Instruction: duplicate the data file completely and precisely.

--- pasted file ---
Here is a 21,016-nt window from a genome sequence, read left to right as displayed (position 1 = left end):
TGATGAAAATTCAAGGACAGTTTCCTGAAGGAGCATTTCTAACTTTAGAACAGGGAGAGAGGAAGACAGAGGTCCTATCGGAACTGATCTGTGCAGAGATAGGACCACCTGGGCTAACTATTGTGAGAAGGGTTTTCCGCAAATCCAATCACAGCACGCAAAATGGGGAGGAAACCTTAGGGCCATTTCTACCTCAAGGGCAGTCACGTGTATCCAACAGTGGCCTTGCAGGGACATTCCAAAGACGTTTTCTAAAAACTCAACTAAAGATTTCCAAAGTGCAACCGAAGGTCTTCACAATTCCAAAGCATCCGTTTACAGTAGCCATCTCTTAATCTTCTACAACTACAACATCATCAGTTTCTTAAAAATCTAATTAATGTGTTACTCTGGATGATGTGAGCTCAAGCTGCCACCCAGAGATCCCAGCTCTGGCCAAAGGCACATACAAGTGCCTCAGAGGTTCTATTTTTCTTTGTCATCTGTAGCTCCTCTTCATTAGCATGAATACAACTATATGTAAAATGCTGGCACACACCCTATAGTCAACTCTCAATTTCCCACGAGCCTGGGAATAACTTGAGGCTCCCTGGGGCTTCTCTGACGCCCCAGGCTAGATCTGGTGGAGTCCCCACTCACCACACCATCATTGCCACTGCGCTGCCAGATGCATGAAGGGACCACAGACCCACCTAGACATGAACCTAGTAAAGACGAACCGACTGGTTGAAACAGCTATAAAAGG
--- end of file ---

Here is a 21,016-nt window from a genome sequence, read left to right as displayed (position 1 = left end):
TGATGAAAATTCAAGGACAGTTTCCTGAAGGAGCATTTCTAACTTTAGAACAGGGAGAGAGGAAGACAGAGGTCCTATCGGAACTGATCTGTGCAGAGATAGGACCACCTGGGCTAACTATTGTGAGAAGGGTTTTCCGCAAATCCAATCACAGCACGCAAAATGGGGAGGAAACCTTAGGGCCATTTCTACCTCAAGGGCAGTCACGTGTATCCAACAGTGGCCTTGCAGGGACATTCCAAAGACGTTTTCTAAAAACTCAACTAAAGATTTCCAAAGTGCAACCGAAGGTCTTCACAATTCCAAAGCATCCGTTTACAGTAGCCATCTCTTAATCTTCTACAACTACAACATCATCAGTTTCTTAAAAATCTAATTAATGTGTTACTCTGGATGATGTGAGCTCAAGCTGCCACCCAGAGATCCCAGCTCTGGCCAAAGGCACATACAAGTGCCTCAGAGGTTCTATTTTTCTTTGTCATCTGTAGCTCCTCTTCATTAGCATGAATACAACTATATGTAAAATGCTGGCACACACCCTATAGTCAACTCTCAATTTCCCACGAGCCTGGGAATAACTTGAGGCTCCCTGGGGCTTCTCTGACGCCCCAGGCTAGATCTGGTGGAGTCCCCACTCACCACACCATCATTGCCACTGCGCTGCCAGATGCATGAAGGGACCACAGACCCACCTAGACATGAACCTAGTAAAGACGAACCGACTGGTTGAAACAGCTATAAAAGG